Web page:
Drilling outside N. America drives Schlumberger profit

Mobile-offshore-drilling-unit20 January 2014 – Schlumberger Ltd, the world’s largest oilfield services company, reported a better-than-expected 22 percent jump in fourth-quarter profit as robust international drilling activity made up for weakness in North America.

Prices for oilfield services remain weak in the United States and Canada, where land drilling has slowed due to depressed natural gas prices. Most of Schlumberger’s gains in North America came from the U.S. Gulf of Mexico.

“In the United States, we see no change in fundamentals, with any meaningful recovery in dry gas drilling activity some way out in the future,” Chief Executive Paal Kibsgaard said.

Schlumberger has the lowest exposure to North America among the big four oilfield service providers, which also include Halliburton Co, Baker Hughes Inc and Weatherford International Ltd.

International markets brought in about two-thirds of Schlumberger’s 2013 revenue of $45.27 billion.

The company is positive about 2014 as exploration and production spending is expected to increase in international markets and the U.S. Gulf of Mexico, Kibsgaard said.

Oil and gas companies are expected to spend about $723 billion on exploration and production this year, an increase of 6.1 percent from 2013, according to a Barclays Bank report released last month.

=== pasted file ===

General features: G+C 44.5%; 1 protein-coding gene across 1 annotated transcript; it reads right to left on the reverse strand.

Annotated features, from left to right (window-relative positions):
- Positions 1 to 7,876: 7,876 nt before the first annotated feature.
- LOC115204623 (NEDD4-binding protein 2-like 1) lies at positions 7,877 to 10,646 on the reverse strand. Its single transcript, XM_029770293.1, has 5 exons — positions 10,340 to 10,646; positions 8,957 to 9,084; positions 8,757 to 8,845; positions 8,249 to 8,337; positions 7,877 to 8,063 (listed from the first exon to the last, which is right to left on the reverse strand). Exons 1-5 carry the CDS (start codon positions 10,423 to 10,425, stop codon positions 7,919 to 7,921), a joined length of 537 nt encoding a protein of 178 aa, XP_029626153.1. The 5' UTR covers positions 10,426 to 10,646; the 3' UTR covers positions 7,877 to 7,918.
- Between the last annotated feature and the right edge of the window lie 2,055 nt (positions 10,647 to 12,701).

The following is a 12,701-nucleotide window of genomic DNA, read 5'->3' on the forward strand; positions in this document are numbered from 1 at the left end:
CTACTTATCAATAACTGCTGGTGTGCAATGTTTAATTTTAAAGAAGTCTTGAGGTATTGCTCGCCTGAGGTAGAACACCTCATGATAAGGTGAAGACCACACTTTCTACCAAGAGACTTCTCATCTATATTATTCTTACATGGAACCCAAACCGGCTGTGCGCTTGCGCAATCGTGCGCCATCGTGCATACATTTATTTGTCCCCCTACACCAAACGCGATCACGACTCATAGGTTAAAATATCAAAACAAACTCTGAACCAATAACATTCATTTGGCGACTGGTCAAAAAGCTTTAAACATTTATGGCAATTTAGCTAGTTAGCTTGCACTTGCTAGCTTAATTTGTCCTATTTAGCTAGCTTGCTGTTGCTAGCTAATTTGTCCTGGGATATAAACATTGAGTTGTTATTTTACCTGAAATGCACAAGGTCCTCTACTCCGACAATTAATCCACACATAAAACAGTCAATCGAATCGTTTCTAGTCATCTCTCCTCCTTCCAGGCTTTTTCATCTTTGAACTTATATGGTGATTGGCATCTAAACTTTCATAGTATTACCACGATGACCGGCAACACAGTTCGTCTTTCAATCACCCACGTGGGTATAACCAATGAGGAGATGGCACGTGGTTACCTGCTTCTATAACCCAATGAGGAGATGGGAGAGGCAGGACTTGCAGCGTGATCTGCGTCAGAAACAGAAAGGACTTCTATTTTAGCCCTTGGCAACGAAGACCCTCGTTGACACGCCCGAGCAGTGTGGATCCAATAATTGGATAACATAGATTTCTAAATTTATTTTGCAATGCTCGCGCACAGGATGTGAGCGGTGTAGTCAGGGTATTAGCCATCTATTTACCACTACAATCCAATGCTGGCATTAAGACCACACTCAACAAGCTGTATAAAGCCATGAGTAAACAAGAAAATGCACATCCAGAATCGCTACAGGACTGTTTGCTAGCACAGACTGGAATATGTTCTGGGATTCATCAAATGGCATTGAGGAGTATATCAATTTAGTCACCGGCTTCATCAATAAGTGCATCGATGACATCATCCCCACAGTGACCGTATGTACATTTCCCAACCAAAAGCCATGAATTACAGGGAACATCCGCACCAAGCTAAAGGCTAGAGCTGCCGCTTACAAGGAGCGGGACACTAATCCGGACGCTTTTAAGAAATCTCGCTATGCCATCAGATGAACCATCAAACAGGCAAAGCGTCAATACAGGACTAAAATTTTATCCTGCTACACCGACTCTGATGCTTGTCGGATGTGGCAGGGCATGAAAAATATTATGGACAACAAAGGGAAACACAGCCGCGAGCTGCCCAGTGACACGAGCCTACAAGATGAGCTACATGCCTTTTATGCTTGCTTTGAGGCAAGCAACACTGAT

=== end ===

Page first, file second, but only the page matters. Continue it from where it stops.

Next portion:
Schlumberger, which topped analysts’ profit estimates for the ninth straight quarter, said a temporary shutdown of its operations in southern Iraq in November, following a protest, slightly hurt fourth-quarter results.

Seasonal slowdowns in North America, the North Sea, Russia and China also weighed on results but were more than offset by growth in international markets, particularly the Middle East and Asia.

Schlumberger suspended activity in Iraq after dozens of Shi’ite Muslim workers and tribesmen stormed the Schlumberger camp in North Rumaila and wrecked offices, accusing a foreign security adviser of insulting their religion.

Baker Hughes earlier this month estimated a smaller-than-expected quarterly profit, citing the suspension of its operations in Iraq. Baker Hughes and Halliburton are scheduled to report their fourth-quarter results on Jan. 21.

Schlumberger’s net income rose to $1.66 billion, or $1.26 per share, in the fourth quarter ended Dec.31, from $1.36 billion, or $1.02 per share, a year earlier.

Excluding items, profit from continuing operations was $1.35 per share. Revenue rose about 7 percent to $11.91 billion.

Analysts on average had expected earnings of $1.32 per share on revenue of $12.01 billion, according to Thomson Reuters I/B/E/S. Schlumberger shares were up about 1 percent at $89.69 before the opening bell on Friday.

Schlumberger shares have risen 21 percent in the past year, compared with a 17 percent rise in the Philadelphia oil service index.

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